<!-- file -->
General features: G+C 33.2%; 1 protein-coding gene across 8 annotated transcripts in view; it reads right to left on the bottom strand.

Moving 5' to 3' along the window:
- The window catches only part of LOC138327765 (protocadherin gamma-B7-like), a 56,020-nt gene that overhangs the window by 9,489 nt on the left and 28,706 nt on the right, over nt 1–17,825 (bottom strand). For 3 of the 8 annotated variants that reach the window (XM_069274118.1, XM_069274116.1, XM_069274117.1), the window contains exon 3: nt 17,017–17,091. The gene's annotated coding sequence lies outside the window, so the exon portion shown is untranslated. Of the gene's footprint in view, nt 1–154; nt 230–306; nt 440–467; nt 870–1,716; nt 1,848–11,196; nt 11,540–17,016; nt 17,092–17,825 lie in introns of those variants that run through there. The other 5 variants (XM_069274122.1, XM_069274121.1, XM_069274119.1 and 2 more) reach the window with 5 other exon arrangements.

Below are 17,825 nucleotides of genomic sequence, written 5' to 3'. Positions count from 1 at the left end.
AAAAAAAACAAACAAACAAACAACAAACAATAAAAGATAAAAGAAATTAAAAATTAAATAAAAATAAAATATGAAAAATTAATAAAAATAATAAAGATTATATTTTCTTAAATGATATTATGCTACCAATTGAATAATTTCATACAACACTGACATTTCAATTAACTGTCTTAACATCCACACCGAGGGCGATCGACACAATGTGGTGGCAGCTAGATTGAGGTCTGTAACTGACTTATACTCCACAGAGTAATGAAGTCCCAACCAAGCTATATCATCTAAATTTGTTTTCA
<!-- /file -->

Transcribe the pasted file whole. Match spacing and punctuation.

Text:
General features: G+C 33.2%; 1 protein-coding gene across 8 annotated transcripts in view; it reads right to left on the bottom strand.

Moving 5' to 3' along the window:
- The window catches only part of LOC138327765 (protocadherin gamma-B7-like), a 56,020-nt gene that overhangs the window by 9,489 nt on the left and 28,706 nt on the right, over nt 1–17,825 (bottom strand). For 3 of the 8 annotated variants that reach the window (XM_069274118.1, XM_069274116.1, XM_069274117.1), the window contains exon 3: nt 17,017–17,091. The gene's annotated coding sequence lies outside the window, so the exon portion shown is untranslated. Of the gene's footprint in view, nt 1–154; nt 230–306; nt 440–467; nt 870–1,716; nt 1,848–11,196; nt 11,540–17,016; nt 17,092–17,825 lie in introns of those variants that run through there. The other 5 variants (XM_069274122.1, XM_069274121.1, XM_069274119.1 and 2 more) reach the window with 5 other exon arrangements.

Below are 17,825 nucleotides of genomic sequence, written 5' to 3'. Positions count from 1 at the left end.
AAAAAAAACAAACAAACAAACAACAAACAATAAAAGATAAAAGAAATTAAAAATTAAATAAAAATAAAATATGAAAAATTAATAAAAATAATAAAGATTATATTTTCTTAAATGATATTATGCTACCAATTGAATAATTTCATACAACACTGACATTTCAATTAACTGTCTTAACATCCACACCGAGGGCGATCGACACAATGTGGTGGCAGCTAGATTGAGGTCTGTAACTGACTTATACTCCACAGAGTAATGAAGTCCCAACCAAGCTATATCATCTAAATTTGTTTTCA